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Ministers discuss how to protect Europe's trains from terrorism

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Ministers discuss how to protect Europe's trains from terrorism


How can Europe’s railways be protected from the threat of terrorism?

The subject is being discussed in Paris on Saturday by ministers from nine countries seeking to better coordinate their response to a risk that can no longer be ignored.

Metal detectors, baggage checks, identity controls, and armed guards on board – all have been suggested in the wake of the foiled gun attack in France just over a week ago.

It brought to light the ease with which Moroccan Ayoub el Khazzani was able to board an Amsterdam to Paris train, at Brussels, armed with a kalashnikov and other weapons. Only the intervention of passengers prevented what may have turned into a massacre.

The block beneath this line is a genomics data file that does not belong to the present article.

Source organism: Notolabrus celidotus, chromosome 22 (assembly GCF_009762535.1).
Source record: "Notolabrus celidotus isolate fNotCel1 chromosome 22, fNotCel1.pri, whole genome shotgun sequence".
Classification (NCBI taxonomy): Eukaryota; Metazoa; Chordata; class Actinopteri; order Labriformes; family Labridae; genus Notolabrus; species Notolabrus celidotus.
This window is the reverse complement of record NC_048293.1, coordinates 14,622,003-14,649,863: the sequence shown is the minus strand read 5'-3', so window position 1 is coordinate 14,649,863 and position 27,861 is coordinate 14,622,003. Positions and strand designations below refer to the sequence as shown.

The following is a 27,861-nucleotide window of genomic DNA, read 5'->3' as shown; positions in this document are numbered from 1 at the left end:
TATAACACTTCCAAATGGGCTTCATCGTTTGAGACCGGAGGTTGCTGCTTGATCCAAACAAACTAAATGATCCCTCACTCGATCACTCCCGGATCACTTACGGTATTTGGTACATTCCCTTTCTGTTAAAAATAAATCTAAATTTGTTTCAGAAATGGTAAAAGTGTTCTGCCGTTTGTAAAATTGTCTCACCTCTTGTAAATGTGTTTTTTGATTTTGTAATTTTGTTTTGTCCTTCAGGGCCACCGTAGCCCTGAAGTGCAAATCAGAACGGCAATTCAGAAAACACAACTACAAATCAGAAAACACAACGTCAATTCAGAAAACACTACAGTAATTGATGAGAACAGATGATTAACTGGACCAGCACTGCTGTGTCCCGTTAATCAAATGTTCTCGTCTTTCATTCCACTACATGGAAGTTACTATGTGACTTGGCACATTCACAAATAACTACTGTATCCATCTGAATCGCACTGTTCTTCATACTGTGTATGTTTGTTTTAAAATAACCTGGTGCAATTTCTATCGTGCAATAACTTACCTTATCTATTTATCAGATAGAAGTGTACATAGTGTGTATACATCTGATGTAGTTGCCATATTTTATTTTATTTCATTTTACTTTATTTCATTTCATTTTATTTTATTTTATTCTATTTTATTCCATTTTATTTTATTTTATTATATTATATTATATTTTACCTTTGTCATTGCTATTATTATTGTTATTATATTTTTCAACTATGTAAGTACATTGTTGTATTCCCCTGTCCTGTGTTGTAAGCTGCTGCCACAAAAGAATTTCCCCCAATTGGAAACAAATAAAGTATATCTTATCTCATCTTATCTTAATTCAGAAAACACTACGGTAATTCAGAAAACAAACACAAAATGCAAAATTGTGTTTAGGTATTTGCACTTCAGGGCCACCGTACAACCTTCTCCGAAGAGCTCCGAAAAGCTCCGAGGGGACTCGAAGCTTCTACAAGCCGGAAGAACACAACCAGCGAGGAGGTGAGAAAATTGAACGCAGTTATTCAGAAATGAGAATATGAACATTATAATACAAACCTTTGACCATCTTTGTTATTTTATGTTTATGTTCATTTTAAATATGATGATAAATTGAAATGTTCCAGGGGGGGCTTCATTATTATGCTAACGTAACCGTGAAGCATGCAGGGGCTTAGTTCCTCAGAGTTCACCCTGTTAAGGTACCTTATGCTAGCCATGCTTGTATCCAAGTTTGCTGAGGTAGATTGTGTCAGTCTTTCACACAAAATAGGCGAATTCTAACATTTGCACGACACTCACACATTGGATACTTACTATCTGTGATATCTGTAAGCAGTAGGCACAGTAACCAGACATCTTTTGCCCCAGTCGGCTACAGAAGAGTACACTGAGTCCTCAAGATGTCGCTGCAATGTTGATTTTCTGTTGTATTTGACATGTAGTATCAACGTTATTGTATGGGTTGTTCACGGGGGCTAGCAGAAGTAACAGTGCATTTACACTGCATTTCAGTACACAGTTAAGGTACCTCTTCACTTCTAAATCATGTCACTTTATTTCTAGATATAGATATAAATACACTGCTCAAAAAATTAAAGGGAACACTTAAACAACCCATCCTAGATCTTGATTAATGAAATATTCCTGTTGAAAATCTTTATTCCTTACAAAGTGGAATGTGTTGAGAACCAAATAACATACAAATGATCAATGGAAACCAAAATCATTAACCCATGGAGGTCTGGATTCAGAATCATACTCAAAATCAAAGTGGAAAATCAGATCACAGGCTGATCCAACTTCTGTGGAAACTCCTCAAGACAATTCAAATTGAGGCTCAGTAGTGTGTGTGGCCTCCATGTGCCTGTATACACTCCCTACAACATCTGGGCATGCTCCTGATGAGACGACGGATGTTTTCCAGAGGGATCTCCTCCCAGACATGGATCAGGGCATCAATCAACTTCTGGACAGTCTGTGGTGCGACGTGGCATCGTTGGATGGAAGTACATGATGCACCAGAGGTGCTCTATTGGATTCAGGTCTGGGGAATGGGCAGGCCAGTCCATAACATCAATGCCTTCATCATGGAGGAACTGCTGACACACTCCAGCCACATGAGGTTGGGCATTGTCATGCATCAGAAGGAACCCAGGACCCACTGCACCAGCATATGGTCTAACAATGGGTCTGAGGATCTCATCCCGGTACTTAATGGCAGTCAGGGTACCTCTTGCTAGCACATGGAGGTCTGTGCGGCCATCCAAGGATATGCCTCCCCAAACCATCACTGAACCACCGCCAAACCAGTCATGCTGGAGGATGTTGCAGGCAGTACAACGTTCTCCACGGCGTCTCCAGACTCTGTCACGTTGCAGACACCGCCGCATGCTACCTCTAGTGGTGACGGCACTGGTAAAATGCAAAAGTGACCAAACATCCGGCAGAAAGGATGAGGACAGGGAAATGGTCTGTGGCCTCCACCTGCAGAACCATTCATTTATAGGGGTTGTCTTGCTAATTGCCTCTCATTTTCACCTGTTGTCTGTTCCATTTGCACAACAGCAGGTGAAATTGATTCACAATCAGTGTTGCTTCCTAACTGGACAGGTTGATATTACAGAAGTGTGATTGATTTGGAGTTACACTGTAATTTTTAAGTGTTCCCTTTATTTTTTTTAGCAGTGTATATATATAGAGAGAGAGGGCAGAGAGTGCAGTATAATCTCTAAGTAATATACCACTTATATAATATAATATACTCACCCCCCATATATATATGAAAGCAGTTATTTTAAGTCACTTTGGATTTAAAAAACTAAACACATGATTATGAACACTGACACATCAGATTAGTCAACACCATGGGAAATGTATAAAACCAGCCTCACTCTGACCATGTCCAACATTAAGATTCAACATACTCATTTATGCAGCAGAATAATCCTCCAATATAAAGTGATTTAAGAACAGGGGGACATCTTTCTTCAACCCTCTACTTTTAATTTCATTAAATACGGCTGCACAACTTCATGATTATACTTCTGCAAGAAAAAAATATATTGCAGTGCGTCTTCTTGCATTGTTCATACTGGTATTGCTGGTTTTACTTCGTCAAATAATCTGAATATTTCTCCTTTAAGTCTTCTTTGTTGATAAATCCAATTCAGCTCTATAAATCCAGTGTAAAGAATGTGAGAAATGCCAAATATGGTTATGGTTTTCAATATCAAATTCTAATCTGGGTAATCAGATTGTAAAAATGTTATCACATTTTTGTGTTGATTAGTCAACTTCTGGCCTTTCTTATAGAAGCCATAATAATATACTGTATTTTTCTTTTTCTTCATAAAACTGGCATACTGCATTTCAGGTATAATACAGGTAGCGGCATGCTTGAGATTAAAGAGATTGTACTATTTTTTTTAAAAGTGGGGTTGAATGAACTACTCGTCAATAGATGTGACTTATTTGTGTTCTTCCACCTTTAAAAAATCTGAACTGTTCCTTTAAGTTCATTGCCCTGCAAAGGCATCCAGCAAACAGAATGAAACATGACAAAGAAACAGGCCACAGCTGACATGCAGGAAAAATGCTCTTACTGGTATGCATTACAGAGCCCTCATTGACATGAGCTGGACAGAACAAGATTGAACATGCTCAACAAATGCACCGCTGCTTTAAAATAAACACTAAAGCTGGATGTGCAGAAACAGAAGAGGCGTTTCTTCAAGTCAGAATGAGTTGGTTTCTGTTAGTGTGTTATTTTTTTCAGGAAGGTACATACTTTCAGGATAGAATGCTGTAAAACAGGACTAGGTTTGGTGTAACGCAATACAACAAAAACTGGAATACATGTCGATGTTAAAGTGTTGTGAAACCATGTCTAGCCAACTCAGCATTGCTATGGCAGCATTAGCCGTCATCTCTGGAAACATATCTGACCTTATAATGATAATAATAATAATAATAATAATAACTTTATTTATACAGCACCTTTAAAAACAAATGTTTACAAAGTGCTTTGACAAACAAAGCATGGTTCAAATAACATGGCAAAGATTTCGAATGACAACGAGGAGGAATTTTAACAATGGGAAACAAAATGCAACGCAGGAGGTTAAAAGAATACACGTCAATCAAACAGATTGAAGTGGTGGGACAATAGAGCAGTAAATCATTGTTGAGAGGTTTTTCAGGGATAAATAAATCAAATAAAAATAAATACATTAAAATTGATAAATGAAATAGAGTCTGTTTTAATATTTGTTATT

Their courage in confronting him has been widely hailed, but the fear is about what will happen the next time – and it seems almost certain there will be a next time.

The shooting took place on a Thalys high-speed train. The Franco-Belgian state transport group runs international trains linking France, Belgium, the Netherlands and Germany.

All four countries are part of the Schengen area through which people travel without the need for passports and security check-ins.

Experts have long said the trains are a potential target for attacks.

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